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Too many transportation agencies?

By: Eric Pryne
The Seattle Times
February 6, 2003


Who's in charge of transportation in the Seattle area?

Everyone — and no one, a key state legislator and a Seattle think tank contend.

In a report released this week, Bruce Agnew and Bruce Chapman of the Discovery Institute argue that the large number of government agencies dealing with transportation is part of the reason why this region hasn't done more to address its traffic problems.

There's Sound Transit and Metro Transit. The Regional Transportation Investment District and the Puget Sound Regional Council. The state Department of Transportation and the Seattle Popular Monorail Authority.

Each has its own piece of the pie. "It's a mess," said Agnew, director of Discovery's Cascadia Project. "You couldn't diagram a worse organizational structure."

"When it's everybody's responsibility, it's nobody's responsibility," added Chapman, the institute's president.

In their report, the two call for a consolidated "transportation-accountability board" that would plan, fund and audit regional transportation improvements in King, Snohomish, Pierce and Kitsap counties.

In a separate move, state Rep. Ed Murray, D-Seattle, who chairs the House Transportation Committee, said yesterday that he would introduce legislation to consolidate in one board the planning functions of several existing transportation agencies "that are pulling us in different directions."

"There are a lot of decisions being made separately, in isolation from each other," he said. "I don't think that makes a lot of sense."

While Murray's proposal and the Discovery Institute's plan differ in details, each would merge some or all functions of at least four agencies:

• Sound Transit, the three-county authority established in 1996 to provide regional express buses, commuter rail and light rail.

• The Regional Transportation District, another three-county entity created last year to propose highway projects and taxes to voters.

• The Puget Sound Regional Council, a four-county planning agency that writes the region's long-range transportation plan and distributes federal dollars.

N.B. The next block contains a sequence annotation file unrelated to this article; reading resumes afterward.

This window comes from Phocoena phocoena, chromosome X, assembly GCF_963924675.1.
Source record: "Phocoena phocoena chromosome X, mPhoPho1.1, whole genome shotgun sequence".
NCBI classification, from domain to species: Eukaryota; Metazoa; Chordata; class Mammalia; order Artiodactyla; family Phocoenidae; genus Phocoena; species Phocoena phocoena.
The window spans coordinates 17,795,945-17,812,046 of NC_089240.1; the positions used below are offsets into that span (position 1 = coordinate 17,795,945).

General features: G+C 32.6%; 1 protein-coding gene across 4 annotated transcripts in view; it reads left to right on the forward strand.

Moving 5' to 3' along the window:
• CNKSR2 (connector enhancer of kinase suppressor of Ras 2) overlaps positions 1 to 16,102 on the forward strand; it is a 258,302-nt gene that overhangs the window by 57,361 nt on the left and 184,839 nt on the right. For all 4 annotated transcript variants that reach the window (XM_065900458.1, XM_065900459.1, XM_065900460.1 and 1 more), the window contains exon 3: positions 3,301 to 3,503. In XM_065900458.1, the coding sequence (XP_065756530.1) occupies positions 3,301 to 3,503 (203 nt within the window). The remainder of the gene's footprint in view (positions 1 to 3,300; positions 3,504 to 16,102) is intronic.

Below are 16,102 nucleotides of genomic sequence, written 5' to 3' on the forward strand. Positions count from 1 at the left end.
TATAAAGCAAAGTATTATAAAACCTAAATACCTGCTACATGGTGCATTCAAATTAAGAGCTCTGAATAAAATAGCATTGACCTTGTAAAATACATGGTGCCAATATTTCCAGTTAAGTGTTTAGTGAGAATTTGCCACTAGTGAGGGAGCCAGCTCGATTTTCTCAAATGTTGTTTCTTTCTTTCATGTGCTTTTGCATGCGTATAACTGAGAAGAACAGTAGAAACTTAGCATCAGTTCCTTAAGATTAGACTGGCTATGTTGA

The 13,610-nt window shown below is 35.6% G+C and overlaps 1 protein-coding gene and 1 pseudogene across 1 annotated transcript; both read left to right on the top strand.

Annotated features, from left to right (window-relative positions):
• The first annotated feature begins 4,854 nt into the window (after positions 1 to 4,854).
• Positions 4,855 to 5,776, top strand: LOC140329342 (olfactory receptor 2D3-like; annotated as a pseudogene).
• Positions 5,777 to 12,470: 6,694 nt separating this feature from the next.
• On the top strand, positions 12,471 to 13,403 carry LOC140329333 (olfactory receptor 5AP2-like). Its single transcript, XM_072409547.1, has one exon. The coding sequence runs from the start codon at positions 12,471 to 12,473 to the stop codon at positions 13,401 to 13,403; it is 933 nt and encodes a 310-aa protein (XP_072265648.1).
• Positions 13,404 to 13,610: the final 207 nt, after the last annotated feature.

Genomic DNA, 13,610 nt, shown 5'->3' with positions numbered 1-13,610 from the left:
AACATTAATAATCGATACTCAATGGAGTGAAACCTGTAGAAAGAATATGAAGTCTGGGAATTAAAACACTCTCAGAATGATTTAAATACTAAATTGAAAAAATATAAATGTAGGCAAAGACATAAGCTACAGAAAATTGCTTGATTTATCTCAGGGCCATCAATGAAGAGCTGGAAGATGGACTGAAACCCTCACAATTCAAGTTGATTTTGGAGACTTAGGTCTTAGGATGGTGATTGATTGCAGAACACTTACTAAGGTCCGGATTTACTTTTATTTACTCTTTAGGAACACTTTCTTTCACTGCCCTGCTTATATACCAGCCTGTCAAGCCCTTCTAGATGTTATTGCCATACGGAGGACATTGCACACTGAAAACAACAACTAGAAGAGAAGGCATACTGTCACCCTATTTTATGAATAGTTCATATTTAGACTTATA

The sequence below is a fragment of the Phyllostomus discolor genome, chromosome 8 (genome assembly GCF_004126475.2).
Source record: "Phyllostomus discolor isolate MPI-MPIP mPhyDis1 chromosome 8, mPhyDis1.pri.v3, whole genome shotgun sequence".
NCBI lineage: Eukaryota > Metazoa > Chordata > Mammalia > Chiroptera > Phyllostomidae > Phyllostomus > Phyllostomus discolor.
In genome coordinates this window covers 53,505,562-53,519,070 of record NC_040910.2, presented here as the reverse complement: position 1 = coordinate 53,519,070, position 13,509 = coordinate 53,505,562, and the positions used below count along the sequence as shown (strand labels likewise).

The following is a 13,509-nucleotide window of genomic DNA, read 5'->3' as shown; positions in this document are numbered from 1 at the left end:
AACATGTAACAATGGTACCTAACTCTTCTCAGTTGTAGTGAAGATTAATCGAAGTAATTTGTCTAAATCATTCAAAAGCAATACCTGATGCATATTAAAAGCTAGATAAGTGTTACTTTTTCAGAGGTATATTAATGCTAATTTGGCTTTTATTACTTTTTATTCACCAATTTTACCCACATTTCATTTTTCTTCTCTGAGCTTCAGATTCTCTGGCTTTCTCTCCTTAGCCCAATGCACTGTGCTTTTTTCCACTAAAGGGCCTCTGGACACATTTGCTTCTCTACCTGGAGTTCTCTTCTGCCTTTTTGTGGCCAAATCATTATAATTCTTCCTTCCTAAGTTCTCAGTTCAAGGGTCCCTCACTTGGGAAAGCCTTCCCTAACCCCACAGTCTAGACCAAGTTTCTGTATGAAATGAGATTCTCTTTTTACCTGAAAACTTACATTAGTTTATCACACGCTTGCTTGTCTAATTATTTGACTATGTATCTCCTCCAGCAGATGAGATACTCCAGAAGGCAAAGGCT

• The state Department of Transportation, whose many regional roles include building state highways and operating the state ferries.

Murray's consolidated panel also would absorb the planning functions of the Seattle monorail board. Chapman and Agnew would leave the monorail board out until — and unless — it proposed extensions beyond the city limits.

Murray proposes a directly elected board. Chapman and Agnew suggest a panel with some members elected, others appointed by the governor.

A consolidated agency would provide a forum in which highways, transit and other competing proposals could be evaluated, compared and decided, Agnew and Chapman say. Such a forum doesn't exist today, they add.

"Our region is stuck," Agnew said. "We're not building anything. We can't reach a consensus."

But the idea got a cool reception from King County Executive Ron Sims, who also serves as Sound Transit's board chairman. "We like moving around the chairs as if it changes the result," he said.

Governance isn't what's keeping the region from addressing its traffic woes, Sims said. The problem is a lack of resources and a culture that resists doing anything.

But Chapman, a former Seattle city councilman and Washington secretary of state, said Portland, Vancouver, B.C., and New York City already have the kind of consolidated board he and Agnew propose.

The Discovery Institute report is full of ideas — some new, some not:

• Impose tolls on new general-purpose highway lanes. Replace the Highway 520 bridge with a tunnel. Put lids over big stretches of Interstate 5 in Seattle.

• Streamline permitting. Reprogram Sound Transit's light-rail money to build a monorail down I-5 from Northgate to Seattle-Tacoma International Airport instead. Find ways to get adjacent landowners, whose property values will increase, to pay a bigger share of the cost of transportation projects.

But unless the governmental superstructure is simplified, "I don't see how you could get this comprehensive a vision to be considered," said Agnew, a former Snohomish County councilman.

"We're so compartmentalized in transportation that we can't look at the big picture."

Eric Pryne: 206-464-2231 or epryne@seattletimes.com






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For More Information: Cascadia Project — Bruce Agnew
208 Columbia St. — Seattle, WA 98104
206-292-0401 x113 phone — 206-682-5320 fax
email: bagnew@discovery.org